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A square panel of printed white cotton cloth with a continuous patterned border of alternate single and quadruple red-brown motifs, similar to 'clubs' on conventional playing cards, enclosing a central design in which the quadruple motif is repeated in rows, but in white against a red - brown background.
- Made in: India (?)
- (Asia,South Asia,India)
- Found/Acquired: Zanzibar
- (Africa,Tanzania,Zanzibar (state),Zanzibar (island),Zanzibar (town))
- Length: 76 centimetres
- Width: 74 centimetres
This square panel is one of six which would have been sewn together and used as a kanga on the Comoros Islands. This practice only ended within the last few decades when cloth printed in six squares became available; similar cloth is worn by women of southern Somalia. It is a practice which reflects the way in which kangas were first created by sewing together six of the printed leso 'handkerchiefs' which had been imported into East Africa by the Portuguese in the sixteenth century.
2013 14 Feb-21 April, London, BM, Social fabric: African textiles today--textiles of southern and eastern Africa
16 November 2006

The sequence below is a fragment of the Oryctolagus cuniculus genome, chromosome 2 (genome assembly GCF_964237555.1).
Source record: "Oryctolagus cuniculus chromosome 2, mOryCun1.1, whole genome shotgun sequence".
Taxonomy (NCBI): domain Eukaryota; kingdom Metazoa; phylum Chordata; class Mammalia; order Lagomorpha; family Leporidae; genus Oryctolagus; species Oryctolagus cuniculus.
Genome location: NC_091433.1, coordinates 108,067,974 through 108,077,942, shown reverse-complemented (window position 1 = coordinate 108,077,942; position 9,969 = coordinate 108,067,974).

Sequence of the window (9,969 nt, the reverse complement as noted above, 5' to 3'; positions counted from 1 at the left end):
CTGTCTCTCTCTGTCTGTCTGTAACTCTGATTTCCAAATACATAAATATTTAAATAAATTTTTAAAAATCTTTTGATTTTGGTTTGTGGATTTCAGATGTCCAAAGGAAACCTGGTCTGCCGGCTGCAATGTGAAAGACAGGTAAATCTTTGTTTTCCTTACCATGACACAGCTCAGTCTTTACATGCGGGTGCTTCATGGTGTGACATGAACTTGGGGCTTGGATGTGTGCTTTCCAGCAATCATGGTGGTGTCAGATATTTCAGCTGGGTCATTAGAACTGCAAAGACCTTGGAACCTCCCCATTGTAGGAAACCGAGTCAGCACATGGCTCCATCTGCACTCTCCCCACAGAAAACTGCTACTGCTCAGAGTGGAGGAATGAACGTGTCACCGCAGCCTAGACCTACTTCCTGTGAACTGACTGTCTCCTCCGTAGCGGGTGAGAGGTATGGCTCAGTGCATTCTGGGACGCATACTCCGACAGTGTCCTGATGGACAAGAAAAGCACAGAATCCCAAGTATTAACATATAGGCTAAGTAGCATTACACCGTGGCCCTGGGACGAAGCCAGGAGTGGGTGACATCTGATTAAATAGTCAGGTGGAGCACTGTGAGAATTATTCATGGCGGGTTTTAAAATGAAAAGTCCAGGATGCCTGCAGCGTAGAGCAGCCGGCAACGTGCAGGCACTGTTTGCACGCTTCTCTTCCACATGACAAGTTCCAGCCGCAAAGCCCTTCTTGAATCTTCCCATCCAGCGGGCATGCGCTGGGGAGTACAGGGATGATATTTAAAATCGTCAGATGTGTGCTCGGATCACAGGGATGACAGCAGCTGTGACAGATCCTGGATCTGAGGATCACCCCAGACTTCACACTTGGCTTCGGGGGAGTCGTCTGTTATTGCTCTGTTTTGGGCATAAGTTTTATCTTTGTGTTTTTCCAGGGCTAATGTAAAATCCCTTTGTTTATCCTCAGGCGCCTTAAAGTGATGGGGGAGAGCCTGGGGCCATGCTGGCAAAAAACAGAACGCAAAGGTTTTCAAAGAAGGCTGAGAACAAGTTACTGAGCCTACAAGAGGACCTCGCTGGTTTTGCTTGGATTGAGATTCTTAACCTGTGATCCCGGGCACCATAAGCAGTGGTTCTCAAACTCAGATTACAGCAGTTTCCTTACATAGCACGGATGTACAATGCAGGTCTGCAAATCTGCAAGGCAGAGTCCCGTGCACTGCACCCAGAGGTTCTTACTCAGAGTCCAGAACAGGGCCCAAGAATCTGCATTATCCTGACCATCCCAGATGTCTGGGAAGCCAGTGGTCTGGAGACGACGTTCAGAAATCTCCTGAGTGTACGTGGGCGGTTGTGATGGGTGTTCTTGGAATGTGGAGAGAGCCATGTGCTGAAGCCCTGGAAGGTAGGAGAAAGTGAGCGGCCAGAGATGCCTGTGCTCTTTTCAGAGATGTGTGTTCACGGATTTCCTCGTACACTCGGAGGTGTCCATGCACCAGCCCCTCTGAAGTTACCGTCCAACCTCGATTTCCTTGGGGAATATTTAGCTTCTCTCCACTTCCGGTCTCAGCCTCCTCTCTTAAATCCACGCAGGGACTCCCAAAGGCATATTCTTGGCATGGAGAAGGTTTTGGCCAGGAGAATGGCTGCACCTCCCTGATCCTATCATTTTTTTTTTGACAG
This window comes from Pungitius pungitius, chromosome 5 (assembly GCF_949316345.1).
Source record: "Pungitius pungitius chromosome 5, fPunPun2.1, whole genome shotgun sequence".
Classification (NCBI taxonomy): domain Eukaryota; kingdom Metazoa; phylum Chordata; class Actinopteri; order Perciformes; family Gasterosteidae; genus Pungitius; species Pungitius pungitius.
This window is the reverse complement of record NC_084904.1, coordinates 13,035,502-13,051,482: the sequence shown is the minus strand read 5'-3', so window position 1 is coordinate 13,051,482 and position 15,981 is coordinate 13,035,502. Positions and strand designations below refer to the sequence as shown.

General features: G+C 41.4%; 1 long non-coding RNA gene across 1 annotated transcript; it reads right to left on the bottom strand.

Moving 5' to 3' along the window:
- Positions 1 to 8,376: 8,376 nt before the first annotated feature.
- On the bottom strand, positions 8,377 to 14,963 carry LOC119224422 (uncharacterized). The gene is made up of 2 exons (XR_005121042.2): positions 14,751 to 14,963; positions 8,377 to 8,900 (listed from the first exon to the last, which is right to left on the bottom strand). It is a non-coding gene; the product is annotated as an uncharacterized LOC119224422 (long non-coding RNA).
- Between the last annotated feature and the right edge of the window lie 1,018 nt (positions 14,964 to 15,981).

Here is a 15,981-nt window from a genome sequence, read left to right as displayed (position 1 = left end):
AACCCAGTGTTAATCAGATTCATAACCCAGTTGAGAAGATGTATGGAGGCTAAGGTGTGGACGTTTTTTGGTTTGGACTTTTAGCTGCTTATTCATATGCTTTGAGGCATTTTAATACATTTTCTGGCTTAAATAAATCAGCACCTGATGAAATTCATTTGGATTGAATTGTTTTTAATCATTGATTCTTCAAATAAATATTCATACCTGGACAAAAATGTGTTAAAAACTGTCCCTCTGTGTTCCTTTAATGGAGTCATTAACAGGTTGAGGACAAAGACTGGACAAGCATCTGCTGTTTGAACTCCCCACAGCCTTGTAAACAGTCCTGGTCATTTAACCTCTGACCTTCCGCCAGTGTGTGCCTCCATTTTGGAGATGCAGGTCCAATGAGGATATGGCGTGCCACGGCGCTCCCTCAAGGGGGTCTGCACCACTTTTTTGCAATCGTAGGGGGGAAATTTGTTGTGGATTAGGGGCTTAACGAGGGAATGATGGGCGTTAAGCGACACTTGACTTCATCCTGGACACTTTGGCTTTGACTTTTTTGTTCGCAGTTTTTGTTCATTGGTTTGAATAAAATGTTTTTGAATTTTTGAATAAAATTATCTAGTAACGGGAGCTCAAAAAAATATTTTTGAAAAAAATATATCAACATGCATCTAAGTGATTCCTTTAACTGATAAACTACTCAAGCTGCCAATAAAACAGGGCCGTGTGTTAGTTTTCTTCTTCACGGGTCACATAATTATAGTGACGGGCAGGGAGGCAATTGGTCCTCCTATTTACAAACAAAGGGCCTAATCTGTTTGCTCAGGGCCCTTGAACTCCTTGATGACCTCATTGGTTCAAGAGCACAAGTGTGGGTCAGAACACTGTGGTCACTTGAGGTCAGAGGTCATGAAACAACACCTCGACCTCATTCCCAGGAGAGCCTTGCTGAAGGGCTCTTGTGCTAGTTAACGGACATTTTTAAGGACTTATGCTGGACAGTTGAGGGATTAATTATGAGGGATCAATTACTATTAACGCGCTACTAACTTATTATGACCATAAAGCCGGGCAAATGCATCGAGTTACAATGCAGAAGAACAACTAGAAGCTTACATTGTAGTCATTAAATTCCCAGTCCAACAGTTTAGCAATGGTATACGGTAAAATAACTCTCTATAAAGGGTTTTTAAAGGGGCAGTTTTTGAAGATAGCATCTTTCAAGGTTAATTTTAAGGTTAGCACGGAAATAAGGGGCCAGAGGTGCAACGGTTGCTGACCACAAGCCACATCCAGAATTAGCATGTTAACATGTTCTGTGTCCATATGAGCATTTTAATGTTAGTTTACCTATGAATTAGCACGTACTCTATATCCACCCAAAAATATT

Humidify to remove creases. Strengthen damaged edges.
The textile is in good condition, although it is creased overall. Also, all the edges in the maroon outer border are quite weak. 2 edges have a series of holes which appear to be where it was hung up with nails(?) or similar. A third edge has been cut and unfinished, thus heavily fraying. The fourth edge has large, square areas of loss, perhaps from a former hanging mechnism that ripped out parts of it.
Creases were relaxed using Goretex humidification. A cotton sheet was dampened with distilled water. The Goretex (polytetrafluoroethylene and polyester laminate) was placed over this and the textile was laid directly on the Goretex. The textile was covered with polythene to prevent loss of humidity. Glass or Melinex weights were used to flatten out the creases.To strengthen the weak edges of the maroon outer border, a silk crepeline underlay was applied to three sides of the textile.For the two edges that had small holes, although the damage only came 2-3 cm into the textile, the crepeline underlies the width of the outer border, to avoid causing a shadow through the open textile weave. The crepeline was turned under slightly at each hem and secured with running stitches along each edge with dyed silk monofilament thread. The nail(?) holes were further supported with couching stitches.The underlay along the edge of the textile with large square areas of loss was finished differently. A hem couldn't be turned, as it would have made a strong shadow and been visually distracting against the areas of loss. Thus the edge was secured with 10% Lascaux 498HV/360HV 2:1, and reactivated with acetone through Goretex. The crepeline was then cut to match the contour of the textile. The frayed edge of the textile was secured with blanket stitches with dyed monofilament silk.
- Used at: Comoro Islands
- (Africa,Comoro Islands)
Acquired in The House of Wonders museum, Zanzibar
Africa, Oceania & the Americas
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Object reference number: EAF64777
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